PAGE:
2. If Mariano Rivera had never thrown a postseason pitch, would he have been a Hall of Famer? Would he have been a first-ballot Hall of Famer?

The answer to the first part is easy. Trevor Hoffman is an uncontroversial Hall of Famer from the same era as Mariano Rivera, and their Hall of Fame arguments are roughly similar/clearly in favor of Rivera:

  • Hoffman: 1,089 innings, 2.87 ERA, 601 saves, seven All-Star games

  • Rivera: 1,283 innings, 2.21 ERA, 652 saves, 13 All-Star games

Rivera threw almost 200 more innings than Hoffman and allowed 38 fewer runs. The difference between Rivera’s ERA+ and Hoffman’s is bigger than the difference between Hoffman’s and Todd Van Poppel’s. It’s not even close. And while in this scenario Rivera threw a pitiful zero postseason innings, Hoffman’s case depended not one bit on his postseason performance: 13 innings, 3.46 ERA, four saves and two blown saves. And no rings.

But Hoffman didn’t get in until the third ballot. Other than Dennis Eckersley — who won 150 games as a starter, and serves as the exception to prove this rule — no reliever has ever made it in on the first ballot:

  • Rollie Fingers, second vote

  • Hoyt Wilhelm, eighth vote

  • Goose Gossage, ninth vote

  • Bruce Sutter, 13th vote

Lee Smith was never voted in, but was elected to this year’s class by the Today’s Game Era committee. So maybe too many voters just won’t vote for even an elite closer — a mere relief pitcher — on the first ballot unless they have no other choice. In which case our no-postseason Rivera has to be not just as good as these Hall of Famers, but much better. He has to be as valuable as a non-reliever.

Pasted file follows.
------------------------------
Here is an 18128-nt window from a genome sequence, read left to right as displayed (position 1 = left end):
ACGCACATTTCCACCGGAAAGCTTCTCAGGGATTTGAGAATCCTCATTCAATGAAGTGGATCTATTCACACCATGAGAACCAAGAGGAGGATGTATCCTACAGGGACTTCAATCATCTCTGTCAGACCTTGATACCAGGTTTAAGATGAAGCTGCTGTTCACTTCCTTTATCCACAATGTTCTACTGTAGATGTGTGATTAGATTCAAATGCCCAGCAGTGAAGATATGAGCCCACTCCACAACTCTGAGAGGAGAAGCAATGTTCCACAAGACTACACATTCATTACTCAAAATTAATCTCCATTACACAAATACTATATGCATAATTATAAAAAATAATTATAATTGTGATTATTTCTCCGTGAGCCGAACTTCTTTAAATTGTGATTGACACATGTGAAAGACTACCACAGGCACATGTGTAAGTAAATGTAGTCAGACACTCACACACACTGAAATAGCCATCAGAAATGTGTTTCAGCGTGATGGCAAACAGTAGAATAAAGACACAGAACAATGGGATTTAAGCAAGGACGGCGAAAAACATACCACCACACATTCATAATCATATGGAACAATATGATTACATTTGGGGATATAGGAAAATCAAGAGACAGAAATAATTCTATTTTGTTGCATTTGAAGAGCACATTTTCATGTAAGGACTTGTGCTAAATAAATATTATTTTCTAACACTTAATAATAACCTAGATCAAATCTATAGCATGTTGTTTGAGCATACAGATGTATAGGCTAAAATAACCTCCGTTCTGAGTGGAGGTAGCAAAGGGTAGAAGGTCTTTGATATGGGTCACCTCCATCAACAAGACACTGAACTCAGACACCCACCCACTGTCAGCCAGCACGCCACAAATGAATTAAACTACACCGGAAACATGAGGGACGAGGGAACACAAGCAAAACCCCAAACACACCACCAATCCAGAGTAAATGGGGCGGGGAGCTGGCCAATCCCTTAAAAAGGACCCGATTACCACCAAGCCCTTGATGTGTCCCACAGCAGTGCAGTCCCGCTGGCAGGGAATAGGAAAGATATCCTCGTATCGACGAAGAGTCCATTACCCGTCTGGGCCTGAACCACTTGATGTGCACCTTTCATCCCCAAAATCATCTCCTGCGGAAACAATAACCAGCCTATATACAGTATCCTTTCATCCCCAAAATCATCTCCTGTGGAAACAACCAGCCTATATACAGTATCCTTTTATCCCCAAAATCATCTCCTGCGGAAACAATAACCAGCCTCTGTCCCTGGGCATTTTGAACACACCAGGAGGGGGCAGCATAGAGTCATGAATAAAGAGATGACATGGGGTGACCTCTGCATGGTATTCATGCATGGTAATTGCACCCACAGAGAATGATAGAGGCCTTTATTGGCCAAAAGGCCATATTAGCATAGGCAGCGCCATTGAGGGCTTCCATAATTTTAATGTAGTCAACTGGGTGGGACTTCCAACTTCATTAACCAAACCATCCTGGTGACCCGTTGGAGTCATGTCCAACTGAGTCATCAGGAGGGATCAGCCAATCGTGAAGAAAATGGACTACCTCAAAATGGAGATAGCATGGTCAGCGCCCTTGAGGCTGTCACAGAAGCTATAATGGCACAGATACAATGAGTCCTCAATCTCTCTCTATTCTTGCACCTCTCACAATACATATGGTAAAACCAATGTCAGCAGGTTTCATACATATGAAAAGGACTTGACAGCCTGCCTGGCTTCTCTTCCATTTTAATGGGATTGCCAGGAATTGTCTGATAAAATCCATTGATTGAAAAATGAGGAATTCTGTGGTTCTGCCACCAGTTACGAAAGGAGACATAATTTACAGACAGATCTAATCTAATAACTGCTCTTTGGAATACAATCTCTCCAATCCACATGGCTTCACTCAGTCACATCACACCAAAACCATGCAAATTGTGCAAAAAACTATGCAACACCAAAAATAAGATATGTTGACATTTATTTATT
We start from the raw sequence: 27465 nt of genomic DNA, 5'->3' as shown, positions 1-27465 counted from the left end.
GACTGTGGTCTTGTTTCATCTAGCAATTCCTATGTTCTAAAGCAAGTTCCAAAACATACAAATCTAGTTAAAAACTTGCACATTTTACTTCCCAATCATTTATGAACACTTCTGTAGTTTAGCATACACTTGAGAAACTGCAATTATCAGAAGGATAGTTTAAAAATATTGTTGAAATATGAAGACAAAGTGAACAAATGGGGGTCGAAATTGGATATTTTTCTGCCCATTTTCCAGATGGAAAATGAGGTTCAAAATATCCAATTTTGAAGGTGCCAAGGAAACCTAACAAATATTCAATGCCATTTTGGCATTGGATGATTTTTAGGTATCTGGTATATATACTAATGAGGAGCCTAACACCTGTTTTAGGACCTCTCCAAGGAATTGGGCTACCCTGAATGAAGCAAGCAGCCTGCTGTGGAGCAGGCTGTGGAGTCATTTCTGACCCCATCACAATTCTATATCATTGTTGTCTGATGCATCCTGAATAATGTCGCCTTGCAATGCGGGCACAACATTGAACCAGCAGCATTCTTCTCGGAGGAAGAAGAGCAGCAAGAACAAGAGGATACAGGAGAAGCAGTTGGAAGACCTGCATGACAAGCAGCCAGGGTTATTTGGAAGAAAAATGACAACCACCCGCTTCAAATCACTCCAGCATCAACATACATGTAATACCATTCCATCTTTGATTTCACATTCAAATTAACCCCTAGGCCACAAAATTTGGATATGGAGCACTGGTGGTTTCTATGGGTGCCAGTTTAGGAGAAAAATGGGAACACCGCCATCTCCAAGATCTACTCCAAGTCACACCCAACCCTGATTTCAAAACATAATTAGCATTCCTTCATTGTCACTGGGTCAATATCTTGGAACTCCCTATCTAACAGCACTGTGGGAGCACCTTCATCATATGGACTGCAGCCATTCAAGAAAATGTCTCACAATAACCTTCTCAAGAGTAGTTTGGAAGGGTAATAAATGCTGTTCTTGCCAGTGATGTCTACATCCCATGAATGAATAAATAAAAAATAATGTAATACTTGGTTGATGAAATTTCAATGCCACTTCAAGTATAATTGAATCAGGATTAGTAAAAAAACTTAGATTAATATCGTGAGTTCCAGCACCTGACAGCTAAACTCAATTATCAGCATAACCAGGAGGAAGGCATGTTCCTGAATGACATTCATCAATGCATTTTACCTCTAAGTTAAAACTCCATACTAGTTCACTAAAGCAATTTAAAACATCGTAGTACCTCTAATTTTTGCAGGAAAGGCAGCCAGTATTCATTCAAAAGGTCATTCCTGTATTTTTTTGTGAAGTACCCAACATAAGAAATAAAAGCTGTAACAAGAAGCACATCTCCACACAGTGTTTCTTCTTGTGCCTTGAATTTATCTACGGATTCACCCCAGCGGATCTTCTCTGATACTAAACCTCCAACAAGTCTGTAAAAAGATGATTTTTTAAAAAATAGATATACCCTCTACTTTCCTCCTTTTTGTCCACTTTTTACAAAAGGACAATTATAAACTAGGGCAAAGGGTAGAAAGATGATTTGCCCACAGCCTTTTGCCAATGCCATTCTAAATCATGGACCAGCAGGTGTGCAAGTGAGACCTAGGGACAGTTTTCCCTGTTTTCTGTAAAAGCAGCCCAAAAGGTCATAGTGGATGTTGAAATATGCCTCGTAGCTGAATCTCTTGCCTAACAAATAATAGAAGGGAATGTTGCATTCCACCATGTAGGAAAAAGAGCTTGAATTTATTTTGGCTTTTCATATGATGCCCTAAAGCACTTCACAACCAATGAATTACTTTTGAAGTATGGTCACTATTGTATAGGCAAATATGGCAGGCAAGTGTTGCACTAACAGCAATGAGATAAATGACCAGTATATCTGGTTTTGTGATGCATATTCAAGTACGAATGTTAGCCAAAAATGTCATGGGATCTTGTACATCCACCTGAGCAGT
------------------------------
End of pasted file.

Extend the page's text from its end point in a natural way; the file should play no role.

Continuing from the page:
The first part is subjective, but Rivera had 12 seasons with an ERA+ over 200 — that is, seasons where his park-adjusted ERA was twice as good as the league average. Hoffman, Gossage, Sutter and Eckersley had two each. Smith had one. Rivera’s 12 best years combined the very best two years of those five Hall of Famers, plus the three best seasons of Aroldis Chapman.

But does that make him as valuable as a non-reliever? His career WAR — 56.2 — is borderline, among the lowest for a non-reliever in the Hall and especially low for a modern candidate. But relievers’ workloads are artificially limited so they can be saved for high-leverage situations. Their low workloads are strategy, not flaws. The WAR scale breaks down for relievers, because teams are essentially saying that one WAR in a close ninth inning is worth more than one WAR in any other generic situation.

They give us an idea of just how valuable, because they offer relievers contracts to sign with them. Over the past decade-plus, teams have spent about $5 million per win from a starting pitcher or a position player. They’ve spent almost $11 million per win from a relief pitcher. Either teams are all terrible at spending their money, or they think high-leverage WAR are a lot more valuable than run-of-the-mill WAR. Maybe even twice as valuable.

If “twice as valuable” is right, then Rivera’s 56 WAR would be, to a front office, to a team, as valuable as around 110 WAR by a starting pitcher or position player. That’s an inner-circle Hall of Famer: Greg Maddux, Mickey Mantle.

Now, that rests on some assumptions, and it might be overly generous to the relievers, but it’s also fairly consistent with Hall of Fame voting. For non-relievers, 60 WAR is about what it takes to get into serious discussion, and 70 or 80 makes a player close to a lock. Some players sneak into serious candidacies with 50 WAR.